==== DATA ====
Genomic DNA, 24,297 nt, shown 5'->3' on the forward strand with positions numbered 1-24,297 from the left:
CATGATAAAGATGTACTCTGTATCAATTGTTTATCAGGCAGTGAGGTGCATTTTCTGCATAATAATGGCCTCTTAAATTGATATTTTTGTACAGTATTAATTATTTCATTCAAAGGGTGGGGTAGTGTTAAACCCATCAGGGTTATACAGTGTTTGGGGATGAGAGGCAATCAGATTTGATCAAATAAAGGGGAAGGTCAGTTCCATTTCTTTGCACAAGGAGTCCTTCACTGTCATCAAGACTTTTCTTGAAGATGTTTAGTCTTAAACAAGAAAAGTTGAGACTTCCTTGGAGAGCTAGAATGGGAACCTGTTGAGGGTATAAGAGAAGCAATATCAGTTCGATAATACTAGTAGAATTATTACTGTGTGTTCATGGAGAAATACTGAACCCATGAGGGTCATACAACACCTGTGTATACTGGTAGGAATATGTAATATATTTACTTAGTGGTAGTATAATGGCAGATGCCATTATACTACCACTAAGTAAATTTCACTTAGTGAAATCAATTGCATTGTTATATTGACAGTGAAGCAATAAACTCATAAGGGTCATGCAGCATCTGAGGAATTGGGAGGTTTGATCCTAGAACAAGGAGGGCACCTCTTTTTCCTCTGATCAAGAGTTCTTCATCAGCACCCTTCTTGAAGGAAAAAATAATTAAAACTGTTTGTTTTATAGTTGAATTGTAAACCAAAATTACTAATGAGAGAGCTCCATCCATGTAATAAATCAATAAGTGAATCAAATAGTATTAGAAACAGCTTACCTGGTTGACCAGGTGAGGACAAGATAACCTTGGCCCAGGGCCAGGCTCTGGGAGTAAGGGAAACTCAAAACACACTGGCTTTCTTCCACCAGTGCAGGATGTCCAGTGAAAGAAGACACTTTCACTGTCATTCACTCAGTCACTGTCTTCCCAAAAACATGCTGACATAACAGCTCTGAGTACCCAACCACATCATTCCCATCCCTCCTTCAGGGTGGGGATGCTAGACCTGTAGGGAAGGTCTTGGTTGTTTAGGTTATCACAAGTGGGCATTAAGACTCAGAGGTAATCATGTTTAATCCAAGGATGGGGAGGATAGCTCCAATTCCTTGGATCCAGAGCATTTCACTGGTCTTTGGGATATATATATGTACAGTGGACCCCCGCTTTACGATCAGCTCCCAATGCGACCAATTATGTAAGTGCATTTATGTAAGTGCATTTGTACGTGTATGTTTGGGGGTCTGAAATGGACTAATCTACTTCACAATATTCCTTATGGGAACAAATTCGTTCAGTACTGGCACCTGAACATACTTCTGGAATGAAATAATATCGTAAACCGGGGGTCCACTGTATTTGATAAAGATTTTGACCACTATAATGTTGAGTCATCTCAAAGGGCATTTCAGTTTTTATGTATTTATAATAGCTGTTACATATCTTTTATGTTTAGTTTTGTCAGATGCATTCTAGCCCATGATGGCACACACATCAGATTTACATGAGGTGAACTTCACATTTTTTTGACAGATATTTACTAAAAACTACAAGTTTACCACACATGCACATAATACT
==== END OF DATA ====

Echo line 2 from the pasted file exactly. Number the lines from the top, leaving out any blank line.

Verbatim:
CATGATAAAGATGTACTCTGTATCAATTGTTTATCAGGCAGTGAGGTGCATTTTCTGCATAATAATGGCCTCTTAAATTGATATTTTTGTACAGTATTAATTATTTCATTCAAAGGGTGGGGTAGTGTTAAACCCATCAGGGTTATACAGTGTTTGGGGATGAGAGGCAATCAGATTTGATCAAATAAAGGGGAAGGTCAGTTCCATTTCTTTGCACAAGGAGTCCTTCACTGTCATCAAGACTTTTCTTGAAGATGTTTAGTCTTAAACAAGAAAAGTTGAGACTTCCTTGGAGAGCTAGAATGGGAACCTGTTGAGGGTATAAGAGAAGCAATATCAGTTCGATAATACTAGTAGAATTATTACTGTGTGTTCATGGAGAAATACTGAACCCATGAGGGTCATACAACACCTGTGTATACTGGTAGGAATATGTAATATATTTACTTAGTGGTAGTATAATGGCAGATGCCATTATACTACCACTAAGTAAATTTCACTTAGTGAAATCAATTGCATTGTTATATTGACAGTGAAGCAATAAACTCATAAGGGTCATGCAGCATCTGAGGAATTGGGAGGTTTGATCCTAGAACAAGGAGGGCACCTCTTTTTCCTCTGATCAAGAGTTCTTCATCAGCACCCTTCTTGAAGGAAAAAATAATTAAAACTGTTTGTTTTATAGTTGAATTGTAAACCAAAATTACTAATGAGAGAGCTCCATCCATGTAATAAATCAATAAGTGAATCAAATAGTATTAGAAACAGCTTACCTGGTTGACCAGGTGAGGACAAGATAACCTTGGCCCAGGGCCAGGCTCTGGGAGTAAGGGAAACTCAAAACACACTGGCTTTCTTCCACCAGTGCAGGATGTCCAGTGAAAGAAGACACTTTCACTGTCATTCACTCAGTCACTGTCTTCCCAAAAACATGCTGACATAACAGCTCTGAGTACCCAACCACATCATTCCCATCCCTCCTTCAGGGTGGGGATGCTAGACCTGTAGGGAAGGTCTTGGTTGTTTAGGTTATCACAAGTGGGCATTAAGACTCAGAGGTAATCATGTTTAATCCAAGGATGGGGAGGATAGCTCCAATTCCTTGGATCCAGAGCATTTCACTGGTCTTTGGGATATATATATGTACAGTGGACCCCCGCTTTACGATCAGCTCCCAATGCGACCAATTATGTAAGTGCATTTATGTAAGTGCATTTGTACGTGTATGTTTGGGGGTCTGAAATGGACTAATCTACTTCACAATATTCCTTATGGGAACAAATTCGTTCAGTACTGGCACCTGAACATACTTCTGGAATGAAATAATATCGTAAACCGGGGGTCCACTGTATTTGATAAAGATTTTGACCACTATAATGTTGAGTCATCTCAAAGGGCATTTCAGTTTTTATGTATTTATAATAGCTGTTACATATCTTTTATGTTTAGTTTTGTCAGATGCATTCTAGCCCATGATGGCACACACATCAGATTTACATGAGGTGAACTTCACATTTTTTTGACAGATATTTACTAAAAACTACAAGTTTACCACACATGCACATAATACT